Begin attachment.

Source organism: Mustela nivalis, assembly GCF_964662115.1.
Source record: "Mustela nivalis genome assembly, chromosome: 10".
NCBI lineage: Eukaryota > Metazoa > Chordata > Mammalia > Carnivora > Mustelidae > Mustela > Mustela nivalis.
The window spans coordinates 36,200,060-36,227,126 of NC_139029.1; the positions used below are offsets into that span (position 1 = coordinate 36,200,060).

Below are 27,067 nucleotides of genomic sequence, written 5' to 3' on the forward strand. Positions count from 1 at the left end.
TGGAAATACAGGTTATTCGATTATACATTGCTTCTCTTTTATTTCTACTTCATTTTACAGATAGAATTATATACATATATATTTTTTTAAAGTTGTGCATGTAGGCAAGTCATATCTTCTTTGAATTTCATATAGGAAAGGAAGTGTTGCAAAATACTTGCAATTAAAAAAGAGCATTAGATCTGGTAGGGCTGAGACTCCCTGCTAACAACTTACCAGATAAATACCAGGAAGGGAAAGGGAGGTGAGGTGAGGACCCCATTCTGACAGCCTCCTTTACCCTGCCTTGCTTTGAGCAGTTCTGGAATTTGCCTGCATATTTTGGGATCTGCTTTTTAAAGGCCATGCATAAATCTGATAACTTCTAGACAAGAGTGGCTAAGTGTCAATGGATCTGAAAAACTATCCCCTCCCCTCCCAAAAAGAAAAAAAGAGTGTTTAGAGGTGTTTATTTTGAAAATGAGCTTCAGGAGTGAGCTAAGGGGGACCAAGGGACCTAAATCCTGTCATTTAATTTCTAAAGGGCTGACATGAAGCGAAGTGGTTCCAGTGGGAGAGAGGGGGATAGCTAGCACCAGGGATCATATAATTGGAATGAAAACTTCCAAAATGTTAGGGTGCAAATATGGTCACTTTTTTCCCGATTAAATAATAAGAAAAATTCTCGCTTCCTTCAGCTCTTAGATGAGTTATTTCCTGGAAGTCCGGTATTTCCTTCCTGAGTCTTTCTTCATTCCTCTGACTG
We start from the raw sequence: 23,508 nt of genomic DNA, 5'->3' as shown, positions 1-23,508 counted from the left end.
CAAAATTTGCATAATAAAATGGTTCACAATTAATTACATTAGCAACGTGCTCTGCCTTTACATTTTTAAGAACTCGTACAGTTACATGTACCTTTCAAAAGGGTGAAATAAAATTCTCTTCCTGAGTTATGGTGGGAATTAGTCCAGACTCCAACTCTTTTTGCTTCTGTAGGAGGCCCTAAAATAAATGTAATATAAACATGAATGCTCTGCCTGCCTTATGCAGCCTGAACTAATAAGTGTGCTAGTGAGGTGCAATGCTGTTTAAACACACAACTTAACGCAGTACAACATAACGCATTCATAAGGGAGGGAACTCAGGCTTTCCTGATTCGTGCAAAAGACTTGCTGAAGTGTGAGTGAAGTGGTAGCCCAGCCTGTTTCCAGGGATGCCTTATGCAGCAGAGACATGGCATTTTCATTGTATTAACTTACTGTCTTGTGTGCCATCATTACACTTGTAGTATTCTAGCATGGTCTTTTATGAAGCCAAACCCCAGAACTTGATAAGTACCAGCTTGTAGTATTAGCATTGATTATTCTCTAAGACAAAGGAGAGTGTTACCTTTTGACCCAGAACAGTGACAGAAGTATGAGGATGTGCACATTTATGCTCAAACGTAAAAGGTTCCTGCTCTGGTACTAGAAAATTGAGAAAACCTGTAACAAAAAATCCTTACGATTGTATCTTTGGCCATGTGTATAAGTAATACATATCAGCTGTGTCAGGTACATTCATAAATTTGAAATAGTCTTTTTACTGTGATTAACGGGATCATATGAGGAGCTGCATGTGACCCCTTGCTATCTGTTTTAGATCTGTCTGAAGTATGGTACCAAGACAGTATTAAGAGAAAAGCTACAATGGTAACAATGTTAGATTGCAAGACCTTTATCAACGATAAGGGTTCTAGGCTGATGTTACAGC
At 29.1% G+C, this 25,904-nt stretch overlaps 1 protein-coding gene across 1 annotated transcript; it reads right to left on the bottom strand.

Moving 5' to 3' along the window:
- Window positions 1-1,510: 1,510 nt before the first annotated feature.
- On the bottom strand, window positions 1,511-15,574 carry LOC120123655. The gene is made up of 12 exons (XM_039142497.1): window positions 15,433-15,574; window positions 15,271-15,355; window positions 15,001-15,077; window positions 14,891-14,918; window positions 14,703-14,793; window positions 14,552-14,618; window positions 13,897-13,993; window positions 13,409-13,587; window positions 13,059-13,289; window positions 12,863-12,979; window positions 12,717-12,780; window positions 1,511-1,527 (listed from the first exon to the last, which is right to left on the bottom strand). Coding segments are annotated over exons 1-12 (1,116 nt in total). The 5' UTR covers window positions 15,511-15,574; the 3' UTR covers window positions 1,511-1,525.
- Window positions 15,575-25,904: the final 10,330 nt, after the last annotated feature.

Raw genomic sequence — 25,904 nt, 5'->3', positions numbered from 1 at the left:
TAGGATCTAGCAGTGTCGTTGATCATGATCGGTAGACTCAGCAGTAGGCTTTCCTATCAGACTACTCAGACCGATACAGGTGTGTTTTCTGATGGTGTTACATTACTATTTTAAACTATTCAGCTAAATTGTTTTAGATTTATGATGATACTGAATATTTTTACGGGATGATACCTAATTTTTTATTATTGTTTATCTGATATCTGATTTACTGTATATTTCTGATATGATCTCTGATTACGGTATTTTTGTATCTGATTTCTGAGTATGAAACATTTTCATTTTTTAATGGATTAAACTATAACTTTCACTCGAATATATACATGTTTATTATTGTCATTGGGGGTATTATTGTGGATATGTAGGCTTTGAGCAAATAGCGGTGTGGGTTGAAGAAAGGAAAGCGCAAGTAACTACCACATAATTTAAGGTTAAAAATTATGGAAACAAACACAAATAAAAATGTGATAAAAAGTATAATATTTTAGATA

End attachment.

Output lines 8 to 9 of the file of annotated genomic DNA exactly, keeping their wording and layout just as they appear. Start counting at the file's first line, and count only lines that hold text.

CAAAATTTGCATAATAAAATGGTTCACAATTAATTACATTAGCAACGTGCTCTGCCTTTACATTTTTAAGAACTCGTACAGTTACATGTACCTTTCAAAAGGGTGAAATAAAATTCTCTTCCTGAGTTATGGTGGGAATTAGTCCAGACTCCAACTCTTTTTGCTTCTGTAGGAGGCCCTAAAATAAATGTAATATAAACATGAATGCTCTGCCTGCCTTATGCAGCCTGAACTAATAAGTGTGCTAGTGAGGTGCAATGCTGTTTAAACACACAACTTAACGCAGTACAACATAACGCATTCATAAGGGAGGGAACTCAGGCTTTCCTGATTCGTGCAAAAGACTTGCTGAAGTGTGAGTGAAGTGGTAGCCCAGCCTGTTTCCAGGGATGCCTTATGCAGCAGAGACATGGCATTTTCATTGTATTAACTTACTGTCTTGTGTGCCATCATTACACTTGTAGTATTCTAGCATGGTCTTTTATGAAGCCAAACCCCAGAACTTGATAAGTACCAGCTTGTAGTATTAGCATTGATTATTCTCTAAGACAAAGGAGAGTGTTACCTTTTGACCCAGAACAGTGACAGAAGTATGAGGATGTGCACATTTATGCTCAAACGTAAAAGGTTCCTGCTCTGGTACTAGAAAATTGAGAAAACCTGTAACAAAAAATCCTTACGATTGTATCTTTGGCCATGTGTATAAGTAATACATATCAGCTGTGTCAGGTACATTCATAAATTTGAAATAGTCTTTTTACTGTGATTAACGGGATCATATGAGGAGCTGCATGTGACCCCTTGCTATCTGTTTTAGATCTGTCTGAAGTATGGTACCAAGACAGTATTAAGAGAAAAGCTACAATGGTAACAATGTTAGATTGCAAGACCTTTATCAACGATAAGGGTTCTAGGCTGATGTTACAGC
At 29.1% G+C, this 25,904-nt stretch overlaps 1 protein-coding gene across 1 annotated transcript; it reads right to left on the bottom strand.